A tactic occasionally employed by investigators is to delay the administrative processing of the service member after the service member elects to exercise his/her right to remain silent and/or speak with a lawyer in an attempt to get the service member to change his/her mind and make a statement.
The investigation is complete…
The commander responsible for the service member suspected of criminal misconduct and the servicing Staff Judge Advocate (JAG) will receive a report summarizing the investigation. The report will include summaries from investigators, documentation of the investigative steps taken and evidence obtained, and other information for the commander to consider.
The commander and superior commanders will have a number of administrative, non-judicial, and judicial avenues to pursue. Action will depend in part on the advice of the Staff Judge Advocate. If the facts warrant no further action, the commander may choose to take no further action. If the facts suggest a court-martial may be in order, the commander will consult with the Staff Judge Advocate to determine the proper forum.
There are three types of court-martial. Summary, special, and general courts-martial. Summary courts-martial are convened for minor offenses and carry no right to a panel (jury) or a defense counsel. A commander or an officer from another unit is usually selected to preside over a summary court-martial as opposed to a military judge. A service member’s rights are significantly diminished in a summary court-martial, but a conviction in a summary court-martial is not comparable to a conviction in a special or a general court-martial and the maximum punishment is limited to 30 days confinement, two-thirds forfeiture of pay for one month and reduction to E-1 for service members in the grade of E-4 and below.
Special courts-martial are generally convened for misdemeanor-level offenses. Special courts-martial carry the right to elect to be tried by a panel of at least three officers (one-third of the panel may be enlisted at the request of an enlisted accused) or by military judge. One important distinction in a special court-martial is the maximum punishment authorized is a bad-conduct discharge, confinement for one year, forfeiture of two-thirds pay per month (not allowances) for up to 12 months, and reduction to E-1.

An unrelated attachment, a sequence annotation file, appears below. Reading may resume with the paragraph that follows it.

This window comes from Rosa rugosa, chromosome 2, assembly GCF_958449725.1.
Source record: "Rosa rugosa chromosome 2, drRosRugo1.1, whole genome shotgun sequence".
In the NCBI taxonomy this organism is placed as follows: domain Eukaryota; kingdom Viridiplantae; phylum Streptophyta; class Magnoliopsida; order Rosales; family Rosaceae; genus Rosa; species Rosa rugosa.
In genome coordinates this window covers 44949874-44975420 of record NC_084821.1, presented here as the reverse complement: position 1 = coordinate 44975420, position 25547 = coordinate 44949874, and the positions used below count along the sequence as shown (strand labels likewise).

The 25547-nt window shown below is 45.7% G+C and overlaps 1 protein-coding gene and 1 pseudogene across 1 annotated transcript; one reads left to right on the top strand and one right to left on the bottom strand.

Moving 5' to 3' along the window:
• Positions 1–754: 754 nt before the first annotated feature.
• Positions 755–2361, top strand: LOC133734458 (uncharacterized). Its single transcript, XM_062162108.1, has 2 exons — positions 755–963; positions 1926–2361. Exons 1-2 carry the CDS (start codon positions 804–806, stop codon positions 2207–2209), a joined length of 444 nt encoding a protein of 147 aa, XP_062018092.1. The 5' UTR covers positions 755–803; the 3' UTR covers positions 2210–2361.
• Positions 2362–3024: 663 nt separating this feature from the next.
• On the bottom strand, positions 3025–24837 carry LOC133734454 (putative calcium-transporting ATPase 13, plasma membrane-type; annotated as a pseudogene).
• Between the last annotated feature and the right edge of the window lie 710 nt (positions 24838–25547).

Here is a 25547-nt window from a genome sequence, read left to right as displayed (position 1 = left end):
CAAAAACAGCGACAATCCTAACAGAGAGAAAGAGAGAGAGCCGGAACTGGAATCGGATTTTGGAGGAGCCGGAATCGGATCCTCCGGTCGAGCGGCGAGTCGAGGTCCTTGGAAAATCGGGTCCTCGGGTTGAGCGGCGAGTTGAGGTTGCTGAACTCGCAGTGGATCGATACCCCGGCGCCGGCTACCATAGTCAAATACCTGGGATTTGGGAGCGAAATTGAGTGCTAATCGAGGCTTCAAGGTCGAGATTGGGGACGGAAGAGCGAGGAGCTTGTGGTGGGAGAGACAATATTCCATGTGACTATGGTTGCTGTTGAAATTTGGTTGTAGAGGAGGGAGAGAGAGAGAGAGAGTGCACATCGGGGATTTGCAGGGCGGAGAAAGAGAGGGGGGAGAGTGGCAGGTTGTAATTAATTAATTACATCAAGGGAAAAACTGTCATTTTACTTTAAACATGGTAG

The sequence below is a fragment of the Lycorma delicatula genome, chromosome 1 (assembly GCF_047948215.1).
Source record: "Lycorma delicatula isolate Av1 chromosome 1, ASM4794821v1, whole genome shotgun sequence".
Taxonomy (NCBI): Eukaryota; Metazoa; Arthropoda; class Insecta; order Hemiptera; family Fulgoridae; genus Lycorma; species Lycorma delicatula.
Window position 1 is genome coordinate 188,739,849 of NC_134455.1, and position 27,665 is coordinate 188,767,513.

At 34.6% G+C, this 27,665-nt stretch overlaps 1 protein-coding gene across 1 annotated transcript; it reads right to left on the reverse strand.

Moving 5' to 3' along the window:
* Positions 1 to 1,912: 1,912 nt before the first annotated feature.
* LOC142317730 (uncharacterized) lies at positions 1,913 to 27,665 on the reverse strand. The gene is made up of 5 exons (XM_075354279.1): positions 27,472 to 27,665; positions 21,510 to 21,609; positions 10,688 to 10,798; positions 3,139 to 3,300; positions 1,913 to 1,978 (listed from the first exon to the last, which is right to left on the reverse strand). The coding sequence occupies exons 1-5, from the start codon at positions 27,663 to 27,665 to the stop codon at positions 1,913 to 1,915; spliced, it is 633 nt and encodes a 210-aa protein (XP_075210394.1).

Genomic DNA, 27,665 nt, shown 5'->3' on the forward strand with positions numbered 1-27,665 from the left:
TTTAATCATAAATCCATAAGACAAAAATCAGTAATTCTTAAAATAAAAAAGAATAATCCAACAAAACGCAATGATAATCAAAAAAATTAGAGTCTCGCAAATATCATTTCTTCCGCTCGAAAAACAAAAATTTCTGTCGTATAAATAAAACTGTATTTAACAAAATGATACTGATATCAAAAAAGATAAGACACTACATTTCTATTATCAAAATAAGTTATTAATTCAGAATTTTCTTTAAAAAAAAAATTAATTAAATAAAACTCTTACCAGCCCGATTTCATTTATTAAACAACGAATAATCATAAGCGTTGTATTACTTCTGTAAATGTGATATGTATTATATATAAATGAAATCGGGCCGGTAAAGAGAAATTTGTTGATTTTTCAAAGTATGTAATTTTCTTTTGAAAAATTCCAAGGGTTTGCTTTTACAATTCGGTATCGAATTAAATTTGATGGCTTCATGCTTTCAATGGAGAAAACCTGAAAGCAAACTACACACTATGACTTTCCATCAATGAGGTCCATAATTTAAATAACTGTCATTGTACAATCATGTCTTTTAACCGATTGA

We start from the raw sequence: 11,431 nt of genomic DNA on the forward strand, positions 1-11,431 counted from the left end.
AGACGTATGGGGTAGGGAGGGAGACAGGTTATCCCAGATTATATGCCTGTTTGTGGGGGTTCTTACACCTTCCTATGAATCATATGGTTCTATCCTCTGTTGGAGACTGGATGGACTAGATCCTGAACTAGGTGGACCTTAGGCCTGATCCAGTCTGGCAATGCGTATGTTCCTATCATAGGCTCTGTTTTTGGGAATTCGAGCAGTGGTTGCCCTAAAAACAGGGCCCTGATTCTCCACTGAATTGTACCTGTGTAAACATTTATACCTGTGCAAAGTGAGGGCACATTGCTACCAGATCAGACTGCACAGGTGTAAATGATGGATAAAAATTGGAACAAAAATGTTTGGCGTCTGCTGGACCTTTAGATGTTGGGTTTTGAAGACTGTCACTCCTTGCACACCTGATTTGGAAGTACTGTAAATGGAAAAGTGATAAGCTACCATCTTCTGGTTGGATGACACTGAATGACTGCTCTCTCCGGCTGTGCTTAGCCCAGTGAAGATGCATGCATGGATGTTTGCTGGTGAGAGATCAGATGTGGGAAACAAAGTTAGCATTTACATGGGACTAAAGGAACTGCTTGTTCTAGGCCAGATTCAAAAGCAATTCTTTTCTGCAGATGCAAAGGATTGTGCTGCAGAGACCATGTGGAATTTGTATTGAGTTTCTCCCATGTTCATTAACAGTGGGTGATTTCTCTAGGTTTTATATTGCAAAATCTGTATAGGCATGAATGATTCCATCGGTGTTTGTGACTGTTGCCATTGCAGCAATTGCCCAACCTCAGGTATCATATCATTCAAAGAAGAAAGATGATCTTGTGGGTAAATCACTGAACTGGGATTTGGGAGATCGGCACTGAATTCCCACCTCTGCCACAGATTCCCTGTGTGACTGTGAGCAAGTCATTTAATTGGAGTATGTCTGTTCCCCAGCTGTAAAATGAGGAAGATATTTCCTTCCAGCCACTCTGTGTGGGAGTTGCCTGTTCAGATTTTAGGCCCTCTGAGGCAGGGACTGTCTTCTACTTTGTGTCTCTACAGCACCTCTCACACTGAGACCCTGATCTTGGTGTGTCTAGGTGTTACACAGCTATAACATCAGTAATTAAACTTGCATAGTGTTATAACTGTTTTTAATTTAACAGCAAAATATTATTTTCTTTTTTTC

General courts-martial are generally convened for felony-level offenses, cases involving alleged officer misconduct, or a combination of offenses warranting punishment that exceeds the maximum punishment allowed in a trial by special court-martial. General courts-martial carry the right to elect to be tried by a panel of at least five officers (one-third of the panel may be enlisted at the request of an enlisted accused) or by military judge. The maximum punishment authorized is the jurisdictional maximum authorized by the UCMJ for the offenses which an accused may be convicted. Authorized punishments include reprimand, forfeiture of pay and allowances, fine, reduction in pay grade, restriction to specified limits, hard labor without confinement, confinement, punitive separation (dismissal (officers only), dishonorable discharge, bad conduct discharge), and death.
A federal conviction adjudged by special or general court-martial also carries a negative stigma and other collateral consequences that limit future opportunities, such as the rights to vote and own firearms.
Attorney Mike Berens: Court-Martial Lawyer
Mr. Berens represents service members from any branch of service in any court-martial forum. Mr. Berens primarily tries cases at the trial court level. He is qualified to handle cases on appeal before the Air Force Court of Criminal Appeals, Army Court of Criminal Appeals, the Navy-Marine Corps Court of Criminal Appeals, the Coast Guard Court of Criminal Appeals and the Court of Appeals for the Armed Forces. Mr. Berens is admitted to practice before the Court of Appeals for the Armed Forces. The Court of Appeals for the Armed Forces is the appellate court exercising jurisdiction over members of the armed forces on active duty and other persons subject to the Uniform Code of Military Justice.